UNIVERSITY OF TEXAS SYSTEM: UTSA camp shows disabilities are no obstacle to enter STEM fields


University of Texas System issued the following announcement on July 1

The University of Texas at San Antonio will host its second annual ExploreSTEM@UTSA event to increase access to San Antonio students living with disabilities. The event will be presented by the UTSA Departments of Computer Science, Interdisciplinary Learning and Teaching, and Geological Sciences.

Co-directed by Wei Wang, assistant professor of computer science, and Kathy Ewoldt, the UTSA summer camp will teach the fundamentals of programming and artificial intelligence with a focus on autonomous vehicles.

“Computer science has great career opportunities. Its jobs pay very well and are suitable for any people, with or without disabilities,” Wang said. “However, without good guidance, it is hard to get started in computer science.”

“(It’s) a great example of how UTSA supports our local community and the next generation of cyber scientists.”

According to statewide reporting, some Texas K-12 schools struggled to offer disability curriculum during the coronavirus pandemic. UTSA’s additional support helps meet this immediate community and regional need.

“We want to make sure parents know that great opportunities exist. I want to offer the program this summer to give kids a chance to know computer science, to know the possibility of a computer science career,” Wang added.

At ExploreSTEM@UTSA, students will be provided a hands-on programming and machine learning experience to build autonomous driving, lane-detecting vehicles. The students will learn about basic computer programming concepts, programming skills, computer vision and data science. Through these activities, students gain a glimpse of what it is like to work in the STEM fields of software engineering and data science.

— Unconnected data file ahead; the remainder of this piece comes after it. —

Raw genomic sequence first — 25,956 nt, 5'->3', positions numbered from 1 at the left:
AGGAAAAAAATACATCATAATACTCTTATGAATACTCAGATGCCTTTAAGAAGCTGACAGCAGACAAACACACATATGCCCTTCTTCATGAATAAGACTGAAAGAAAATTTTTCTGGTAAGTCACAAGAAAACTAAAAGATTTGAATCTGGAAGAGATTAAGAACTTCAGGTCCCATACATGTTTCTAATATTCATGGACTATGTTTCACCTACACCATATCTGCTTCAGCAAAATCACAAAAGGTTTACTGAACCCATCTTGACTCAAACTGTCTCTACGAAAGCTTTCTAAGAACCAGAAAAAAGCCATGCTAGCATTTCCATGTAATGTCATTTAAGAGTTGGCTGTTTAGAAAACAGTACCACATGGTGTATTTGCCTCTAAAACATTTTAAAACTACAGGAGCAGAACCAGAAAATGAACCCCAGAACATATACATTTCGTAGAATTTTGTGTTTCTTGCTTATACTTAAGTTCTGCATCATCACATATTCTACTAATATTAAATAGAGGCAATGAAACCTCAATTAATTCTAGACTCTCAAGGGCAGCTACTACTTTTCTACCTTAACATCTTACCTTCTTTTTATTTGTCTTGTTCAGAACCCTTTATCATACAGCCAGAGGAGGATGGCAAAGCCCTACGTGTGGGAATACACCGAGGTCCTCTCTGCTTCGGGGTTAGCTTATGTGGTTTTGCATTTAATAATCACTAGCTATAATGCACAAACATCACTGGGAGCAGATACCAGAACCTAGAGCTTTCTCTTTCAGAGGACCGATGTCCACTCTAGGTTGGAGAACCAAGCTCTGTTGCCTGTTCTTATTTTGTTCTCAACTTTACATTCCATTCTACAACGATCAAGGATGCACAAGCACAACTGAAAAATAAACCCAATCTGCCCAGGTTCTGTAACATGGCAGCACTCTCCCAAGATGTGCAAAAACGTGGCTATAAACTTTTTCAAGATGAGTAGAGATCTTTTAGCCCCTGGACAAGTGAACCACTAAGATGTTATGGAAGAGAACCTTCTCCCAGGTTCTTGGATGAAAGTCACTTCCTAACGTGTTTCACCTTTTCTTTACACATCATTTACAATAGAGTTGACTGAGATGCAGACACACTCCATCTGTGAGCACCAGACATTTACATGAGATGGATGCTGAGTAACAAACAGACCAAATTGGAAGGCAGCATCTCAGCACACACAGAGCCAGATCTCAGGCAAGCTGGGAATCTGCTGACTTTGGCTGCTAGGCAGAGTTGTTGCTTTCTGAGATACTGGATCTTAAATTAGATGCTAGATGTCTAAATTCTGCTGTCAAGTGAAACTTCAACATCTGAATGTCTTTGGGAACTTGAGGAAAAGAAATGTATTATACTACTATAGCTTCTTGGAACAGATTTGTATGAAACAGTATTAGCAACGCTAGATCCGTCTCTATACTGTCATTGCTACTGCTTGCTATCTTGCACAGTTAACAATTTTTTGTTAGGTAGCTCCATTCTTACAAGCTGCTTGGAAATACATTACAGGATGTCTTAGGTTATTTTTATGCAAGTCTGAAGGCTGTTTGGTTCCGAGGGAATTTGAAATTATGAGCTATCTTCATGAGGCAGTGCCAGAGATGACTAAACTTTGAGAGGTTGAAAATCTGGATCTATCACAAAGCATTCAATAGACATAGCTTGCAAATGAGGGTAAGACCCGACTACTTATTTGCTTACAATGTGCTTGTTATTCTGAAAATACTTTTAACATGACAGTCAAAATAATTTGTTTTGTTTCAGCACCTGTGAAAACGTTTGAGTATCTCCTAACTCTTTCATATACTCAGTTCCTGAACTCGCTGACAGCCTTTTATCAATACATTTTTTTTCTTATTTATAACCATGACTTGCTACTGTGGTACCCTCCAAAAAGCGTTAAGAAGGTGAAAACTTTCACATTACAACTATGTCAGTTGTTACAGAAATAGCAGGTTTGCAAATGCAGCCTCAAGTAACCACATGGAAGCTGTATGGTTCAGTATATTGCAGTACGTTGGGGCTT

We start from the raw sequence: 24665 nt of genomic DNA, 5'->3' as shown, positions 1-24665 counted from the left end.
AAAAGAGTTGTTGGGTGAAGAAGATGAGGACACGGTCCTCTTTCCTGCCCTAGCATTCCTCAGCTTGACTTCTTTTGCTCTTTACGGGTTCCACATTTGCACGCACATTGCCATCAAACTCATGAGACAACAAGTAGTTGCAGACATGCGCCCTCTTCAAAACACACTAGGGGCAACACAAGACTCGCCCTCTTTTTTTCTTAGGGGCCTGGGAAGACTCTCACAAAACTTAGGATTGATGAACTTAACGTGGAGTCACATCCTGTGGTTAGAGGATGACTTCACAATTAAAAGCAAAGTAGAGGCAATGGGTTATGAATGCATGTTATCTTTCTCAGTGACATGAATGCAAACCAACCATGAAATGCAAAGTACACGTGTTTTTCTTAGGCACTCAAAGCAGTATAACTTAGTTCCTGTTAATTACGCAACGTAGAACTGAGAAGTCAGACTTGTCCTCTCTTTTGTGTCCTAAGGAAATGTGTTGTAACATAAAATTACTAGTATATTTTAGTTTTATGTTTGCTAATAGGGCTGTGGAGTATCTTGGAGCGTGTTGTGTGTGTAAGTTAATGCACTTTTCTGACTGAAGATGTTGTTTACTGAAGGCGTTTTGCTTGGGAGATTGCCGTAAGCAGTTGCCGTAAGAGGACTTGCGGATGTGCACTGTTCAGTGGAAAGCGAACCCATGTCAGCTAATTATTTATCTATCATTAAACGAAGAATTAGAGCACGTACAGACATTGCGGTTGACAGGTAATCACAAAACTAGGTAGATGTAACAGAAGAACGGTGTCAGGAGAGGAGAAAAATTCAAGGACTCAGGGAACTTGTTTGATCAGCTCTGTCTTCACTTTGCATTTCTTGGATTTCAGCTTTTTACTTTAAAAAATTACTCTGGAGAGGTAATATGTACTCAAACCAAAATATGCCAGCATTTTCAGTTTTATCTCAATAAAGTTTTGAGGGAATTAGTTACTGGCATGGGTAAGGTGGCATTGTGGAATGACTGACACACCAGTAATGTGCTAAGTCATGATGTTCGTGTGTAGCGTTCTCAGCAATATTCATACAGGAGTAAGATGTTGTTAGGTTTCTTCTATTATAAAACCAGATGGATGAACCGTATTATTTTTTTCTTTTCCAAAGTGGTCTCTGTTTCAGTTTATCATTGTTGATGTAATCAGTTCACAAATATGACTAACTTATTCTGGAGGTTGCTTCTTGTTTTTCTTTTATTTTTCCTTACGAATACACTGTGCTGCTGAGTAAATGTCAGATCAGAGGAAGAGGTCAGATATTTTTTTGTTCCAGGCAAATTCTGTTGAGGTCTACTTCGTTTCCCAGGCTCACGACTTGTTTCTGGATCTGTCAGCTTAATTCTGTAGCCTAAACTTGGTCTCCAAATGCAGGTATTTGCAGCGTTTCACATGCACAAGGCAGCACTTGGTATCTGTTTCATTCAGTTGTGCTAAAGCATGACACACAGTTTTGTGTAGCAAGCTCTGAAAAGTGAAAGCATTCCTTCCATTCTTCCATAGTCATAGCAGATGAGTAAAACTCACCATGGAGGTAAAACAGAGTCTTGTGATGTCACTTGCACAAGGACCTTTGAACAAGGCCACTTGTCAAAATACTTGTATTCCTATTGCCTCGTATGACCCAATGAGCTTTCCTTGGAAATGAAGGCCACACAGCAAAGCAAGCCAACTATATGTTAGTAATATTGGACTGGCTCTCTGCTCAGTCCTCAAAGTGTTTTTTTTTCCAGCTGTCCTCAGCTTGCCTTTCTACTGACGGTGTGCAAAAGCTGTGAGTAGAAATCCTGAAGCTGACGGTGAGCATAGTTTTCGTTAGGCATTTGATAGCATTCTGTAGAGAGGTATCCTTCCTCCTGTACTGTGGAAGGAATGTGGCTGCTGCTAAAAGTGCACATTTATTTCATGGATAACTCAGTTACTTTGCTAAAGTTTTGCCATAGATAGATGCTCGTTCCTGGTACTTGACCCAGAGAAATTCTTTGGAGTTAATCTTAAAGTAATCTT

In addition, each day a guest speaker working in STEM fields will be invited to interact with the students to discuss their STEM-related careers and their individual professional journeys. The program will culminate with online testing of their AI models on dash camera videos.

In higher education, it is estimated that about 20% of college students have a disability. However, among those that are enrolled, only 5% enter computer science fields.

“Promoting STEM careers to high school students with disabilities creates beneficial opportunities to everyone involved,” said Ewoldt, who will provide strategy training to tutors as well. “Students experience victory over challenges and build excitement about the numerous different careers that comprise STEM. The STEM fields benefit because the more diverse the workforce that brings multiple perspectives into a conversation, the more innovative the solutions that will be found.”

Last year, a blind student with some coding experience was able to successfully program AI for autonomous lane detection. The ExploreSTEM@UTSA teaching and learning experience revealed flaws that could only be encountered by people with complete blindness while using screen reader-assistive technology as a computer programmer. Revelation of these flaws has led UTSA researchers to some innovative possibilities that are currently being explored for research and development.

“This is a great example of how a computer scientist learned of a user-interface deficiency or problematic barrier that may not have otherwise been exposed,” Ewoldt explained. “It’s also a great example of how UTSA supports our local community and the next generation of cyber scientists.”

The UTSA program is a collaboration with the Texas Workforce Commission, which helps refer students. The goal this summer is to expand enrollment to about 30 participants from middle and high schools.

Original source can be found here.

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